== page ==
100 PEOPLE WHO ARE SCREWING UP AMERICA

Reviewed 4/10/2008

100 People Who Are Screwing Up America, by Bernard Goldberg
Cover shown is revised edition, with 10 more names.
Access to this book courtesy of the
San Jose, CA Public Library
100 PEOPLE WHO ARE SCREWING UP AMERICA
(And Al Franken is #37)
Bernard Goldberg
New York: HarperCollins, 2005

Rating:

4.0

High

ISBN-13 978-0-06-076128-?
ISBN-10 0-06-076128-8 305pp. HC $25.95

Goldberg opens this book with eleven short chapters on the characteristics of modern America he hates: the vulgar language and sexual exhibitionism of popular culture; the shallowness of television news; the greed and shortsightedness of too many big businessmen; the excessive litigiousness of lawyers; the excessive political correctness of academia; the excessive misanthropy of radical feminists; the insufficient honesty of black leadership; and the insufficient patriotism of liberals.

So Goldberg deplores gangsta rap as well as "shock jocks" of all stripes. Similarly, anyone who disses President Bush earns his condemnation. A few criminals also make the list, but only because of especially egregious behavior. And he devotes three of his 100 ranks to celebrities he considers dumb or vicious or both. The chief target of his ire in these three categories is Janeane Garofolo; he apparently considers her not only dumb, not only vicious, but dumb and vicious. Politicians appear, as do various academics including a university president. The latter, for presiding over the infamous "water buffaloes" instance of political correctness run amok (and for other, similar decisions,) gets the longest individual assessment in the book: four pages. I won't give you the entire list; that would spoil the fun. But I will tell you that the top rank, the person Goldberg holds to be the worst screwup, is every conservative's favorite whipping boy: Michael Moore. Goldberg says not one word about Moore; he merely presents his picture.

Goldberg is a conservative, but this is no right-wing diatribe. He considers each individual as a separate case, and though I don't agree with a large percentage of his selections, his arguments against them are defensible. While his assessments are not baseless rants, neither are they very deep. They read much like many conversations you might hear in a barbershop or bar (minus the grammatical errors.) But there's nothing wrong with off-the-cuff assessments; we all make them daily. I'd recommend skimming this book to check whether your favorite target is on the list, and whether your opinion matches Goldberg's. It's definitely not a keeper.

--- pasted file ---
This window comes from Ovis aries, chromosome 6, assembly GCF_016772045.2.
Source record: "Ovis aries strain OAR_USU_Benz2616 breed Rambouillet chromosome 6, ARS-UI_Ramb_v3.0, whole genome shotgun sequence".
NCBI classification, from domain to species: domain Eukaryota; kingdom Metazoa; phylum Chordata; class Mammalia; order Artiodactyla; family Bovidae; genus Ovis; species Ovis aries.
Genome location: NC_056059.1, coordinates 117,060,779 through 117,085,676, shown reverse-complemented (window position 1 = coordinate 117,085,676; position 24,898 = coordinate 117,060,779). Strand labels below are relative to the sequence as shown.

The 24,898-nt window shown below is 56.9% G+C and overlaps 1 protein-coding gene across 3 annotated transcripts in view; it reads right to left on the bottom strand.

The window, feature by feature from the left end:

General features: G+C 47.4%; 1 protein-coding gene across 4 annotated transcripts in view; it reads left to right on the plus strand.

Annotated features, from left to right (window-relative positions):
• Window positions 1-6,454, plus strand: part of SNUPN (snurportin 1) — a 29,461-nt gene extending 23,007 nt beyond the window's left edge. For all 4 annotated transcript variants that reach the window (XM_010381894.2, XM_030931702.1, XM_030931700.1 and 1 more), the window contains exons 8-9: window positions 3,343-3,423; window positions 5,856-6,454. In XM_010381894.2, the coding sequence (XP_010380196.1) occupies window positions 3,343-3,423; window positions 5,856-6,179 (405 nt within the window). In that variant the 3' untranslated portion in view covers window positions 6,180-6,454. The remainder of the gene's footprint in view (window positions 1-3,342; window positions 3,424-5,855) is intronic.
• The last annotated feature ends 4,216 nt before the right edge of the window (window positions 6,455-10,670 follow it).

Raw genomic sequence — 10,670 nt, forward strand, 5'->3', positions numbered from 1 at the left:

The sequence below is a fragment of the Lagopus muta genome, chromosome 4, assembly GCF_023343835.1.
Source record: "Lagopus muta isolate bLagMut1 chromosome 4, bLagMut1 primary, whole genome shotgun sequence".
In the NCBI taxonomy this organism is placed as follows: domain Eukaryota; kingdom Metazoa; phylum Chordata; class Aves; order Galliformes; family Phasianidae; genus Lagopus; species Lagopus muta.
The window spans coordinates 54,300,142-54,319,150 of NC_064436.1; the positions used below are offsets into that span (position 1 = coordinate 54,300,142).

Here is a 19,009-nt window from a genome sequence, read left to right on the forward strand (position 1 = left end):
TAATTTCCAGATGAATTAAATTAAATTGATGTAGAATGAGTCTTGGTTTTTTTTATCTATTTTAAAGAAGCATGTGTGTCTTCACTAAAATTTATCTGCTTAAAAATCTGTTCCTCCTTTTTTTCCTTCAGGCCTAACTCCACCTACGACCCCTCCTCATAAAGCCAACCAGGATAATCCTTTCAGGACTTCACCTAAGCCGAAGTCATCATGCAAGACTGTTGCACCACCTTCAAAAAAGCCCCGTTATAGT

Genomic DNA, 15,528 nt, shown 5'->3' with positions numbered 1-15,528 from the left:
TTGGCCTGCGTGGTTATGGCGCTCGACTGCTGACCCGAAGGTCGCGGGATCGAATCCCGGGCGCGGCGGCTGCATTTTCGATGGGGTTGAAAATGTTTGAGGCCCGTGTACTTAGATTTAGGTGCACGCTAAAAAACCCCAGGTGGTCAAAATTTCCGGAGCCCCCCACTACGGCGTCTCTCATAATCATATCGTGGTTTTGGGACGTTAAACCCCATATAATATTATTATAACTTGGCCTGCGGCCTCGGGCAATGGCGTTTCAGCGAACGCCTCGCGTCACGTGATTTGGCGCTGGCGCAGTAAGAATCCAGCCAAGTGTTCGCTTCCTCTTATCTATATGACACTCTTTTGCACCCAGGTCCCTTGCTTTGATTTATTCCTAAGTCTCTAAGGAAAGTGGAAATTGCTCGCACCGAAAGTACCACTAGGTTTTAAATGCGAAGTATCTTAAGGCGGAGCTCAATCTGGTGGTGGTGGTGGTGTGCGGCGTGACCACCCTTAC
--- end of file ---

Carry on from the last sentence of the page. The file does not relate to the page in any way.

Under Hackney's watch, there was one case that came to show him for the poltroon he is. The story begins on the night of January 13, 1993.

Eden Jacobowitz, a freshman, had been in his dorm room that night writing a paper for an English class when about fifteen young women students stopped beneath his window and began a celebration to mark their sorority's Founder's Day. They sang and chanted and stomped their feet and were generally making so much noise that Jacobowitz yelled out to them to "Please be quiet." Twenty minutes later, the ruckus was not only still going strong, but had gotten even louder. This time Jacobowitz stuck his head out the window and shouted, "Shut up, you water buffalo."

Jacobowitz is white; the sorority sisters black. And before you could say "bigot," five of the women said they were victims of racism, and after a preliminary investigation, Sheldon Hackney's "judicial inquiry officer" filed charges against Eden Jacobowitz—for violating Penn's speech code, which prohibited racial harassment.

Racial harassment? What did "water buffalo" have to do with racial harassment? A judicial hearing was convened and experts were interviewed. Had any of them heard the term used as some kind of racial slur? None [had]. It didn't matter. This was the politically correct University of Pennsylvania, after all, and Sheldon Hackney was its president.

– Pages 78-79

The above is merely one instance where Goldberg makes a good point.2 "Water buffalo" is not a racist term, and any university president should be able to discern that fact.

1 The original list of 100
2 And extra points for using the word "poltroon."
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